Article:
Clinical Approaches to Weight Loss

When dieting isn’t enough, it may be time for clinical intervention – what what are the options?

It’s no secret that being seriously overweight can have a negative impact on your quality of life. Obesity can lead to further physical and mental health issues, such as diabetes, coronary heart disease and increased risk of stroke.

Many people are able to lose weight by making simple changes to their diet, maintaining careful calorie control, or by getting more exercise. But once somebody’s BMI (body mass index) reaches 30 or higher they are considered obese, and the need to lose weight becomes urgent.


Obesity isn’t just a number on your bathroom scales—it’s regarded as a chronic condition requiring treatment. Often, diet and exercise alone don’t to the trick, or the subject isn’t able to maintain them, so a clinical approach to weight loss may be needed.

Clinical approaches to weight loss refer to methods of helping a person lose weight through medical procedures under the guidance of a clinician. There are a variety of different methods, ranging from weight loss medications to surgery.

In 2018, a study by Warwick Medical School showed that 3.6 million people in the UK were eligible for weight loss surgery—however only 6,627 actually went ahead with it. Possibly it’s still felt that obesity is in some ways a taboo subject, or that the condition is preventable and so it should be the responsibility of the individual, rather than becoming a burden on the NHS. Nevertheless weight loss surgery, also called bariatric or metabolic surgery, is regarded as a wide investment of resources as it can improve many expensive obesity-related conditions, such as type 2 diabetes or high blood pressure.

See Also: Guide to Weight Loss


Weight loss pills can be an option before surgery is considered, but they must be used along with lifestyle changes (such as changing your diet). Many so-called ‘fat-burning’ pills have not been properly tested and so should be approached with caution. The NHS regards only one pill, Orlistat, to be proven safe and effective in clinical trials in the UK.

Orlistat is a prescription-only drug and comes in 120mg doses. It works by blocking certain chemicals in the gut which digest fat, so that nearly a third of the fat in blocked by the drug. The undigested fat is then passed straight into the stools. It is important to remember that while the drug helps to avoid gaining weight, it does not necessarily help you lose weight.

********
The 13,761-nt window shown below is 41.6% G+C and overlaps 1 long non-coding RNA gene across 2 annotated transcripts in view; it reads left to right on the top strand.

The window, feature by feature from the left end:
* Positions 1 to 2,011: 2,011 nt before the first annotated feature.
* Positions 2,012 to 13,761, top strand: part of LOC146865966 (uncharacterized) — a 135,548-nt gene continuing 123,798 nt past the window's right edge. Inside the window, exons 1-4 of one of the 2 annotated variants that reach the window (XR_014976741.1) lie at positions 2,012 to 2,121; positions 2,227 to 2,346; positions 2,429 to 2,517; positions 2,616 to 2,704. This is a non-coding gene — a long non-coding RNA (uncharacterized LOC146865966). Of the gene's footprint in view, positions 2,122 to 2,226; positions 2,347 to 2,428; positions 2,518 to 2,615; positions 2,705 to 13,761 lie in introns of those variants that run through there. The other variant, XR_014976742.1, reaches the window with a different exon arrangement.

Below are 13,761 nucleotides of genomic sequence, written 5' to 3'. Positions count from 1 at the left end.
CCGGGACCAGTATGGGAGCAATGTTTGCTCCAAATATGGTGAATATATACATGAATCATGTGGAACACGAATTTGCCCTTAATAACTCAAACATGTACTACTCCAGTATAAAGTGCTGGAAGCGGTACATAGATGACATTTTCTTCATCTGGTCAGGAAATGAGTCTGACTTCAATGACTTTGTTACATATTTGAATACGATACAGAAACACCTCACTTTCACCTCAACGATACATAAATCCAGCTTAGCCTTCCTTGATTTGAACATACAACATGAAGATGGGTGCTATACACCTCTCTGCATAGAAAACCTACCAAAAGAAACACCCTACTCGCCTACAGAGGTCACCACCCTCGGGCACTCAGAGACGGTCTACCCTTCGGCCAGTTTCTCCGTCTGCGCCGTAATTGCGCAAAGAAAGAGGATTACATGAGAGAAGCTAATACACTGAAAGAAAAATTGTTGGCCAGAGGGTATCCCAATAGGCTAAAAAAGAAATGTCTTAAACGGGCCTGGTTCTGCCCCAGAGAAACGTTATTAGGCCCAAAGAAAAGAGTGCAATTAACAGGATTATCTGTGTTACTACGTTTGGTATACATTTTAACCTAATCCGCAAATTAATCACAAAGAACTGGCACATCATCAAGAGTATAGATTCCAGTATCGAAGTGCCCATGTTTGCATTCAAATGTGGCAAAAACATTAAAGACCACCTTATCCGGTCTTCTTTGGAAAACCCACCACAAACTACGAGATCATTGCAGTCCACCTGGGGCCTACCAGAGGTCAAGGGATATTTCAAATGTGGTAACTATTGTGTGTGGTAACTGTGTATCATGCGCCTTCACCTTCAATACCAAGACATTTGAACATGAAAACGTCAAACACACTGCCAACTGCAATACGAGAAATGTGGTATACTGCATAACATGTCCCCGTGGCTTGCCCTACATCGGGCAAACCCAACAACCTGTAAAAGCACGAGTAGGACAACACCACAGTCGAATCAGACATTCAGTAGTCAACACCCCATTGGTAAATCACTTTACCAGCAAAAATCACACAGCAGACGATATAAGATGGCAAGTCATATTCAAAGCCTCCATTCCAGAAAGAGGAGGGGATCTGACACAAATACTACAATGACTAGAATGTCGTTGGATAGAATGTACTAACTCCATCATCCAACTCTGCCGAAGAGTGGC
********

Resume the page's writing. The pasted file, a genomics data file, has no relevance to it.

Other weight loss pills available in the UK include Xenical, which is essentially a branded version of the same drug and of the same dosage.

The only weight loss pill which is available over the counter in the UK is Alli, which is also a version of Orlistat, although it is a lower dosage (60mg instead of 120mg).

People taking weight loss pills should bear in mind that they can create side effects, such as wind, needing to go to the toilet urgently and headaches. These side effects are less likely to occur, however, if you stick to a low-fat diet.

See Also: Weight Loss Surgery


Surgery is used to treat severe obesity, usually people who have a BM1 of 40 or more. People who have a BMI of around 35 and also have a condition such as type 2 diabetes and high blood pressure are automatically eligable for surgery. There are several different types of procedure, including:

  • Gastric Band: A gastric band creates a smaller pouch in the stomach which takes in less food. This works to make the patient feel full without eating as much. The band can be tightened and loosened once it is put into place – it usually takes a while for people to find the right tightness for them.
  • Gastric Bypass: A gastric bypass uses staples to create a small pouch at the top of the stomach and then connects the small intestine, missing out the rest of the stomach. This works to not just take in less food, but also absorb less calories.
  • Intra-Gastric Balloon: This is a temporary procedure, where a soft balloon is put into the stomach. The balloon makes somebody feel full without eating as much and is usually removed after a maximum of six months.
  • Sleeve Gastrectomy: Alternatively, in more severe cases, clinicans will decide to remove around 80 percent of the stomach which is called a sleeve gastrectomy

This feature was originally published in Live to 100 with Dr Hilary Jones, which you can read here. 

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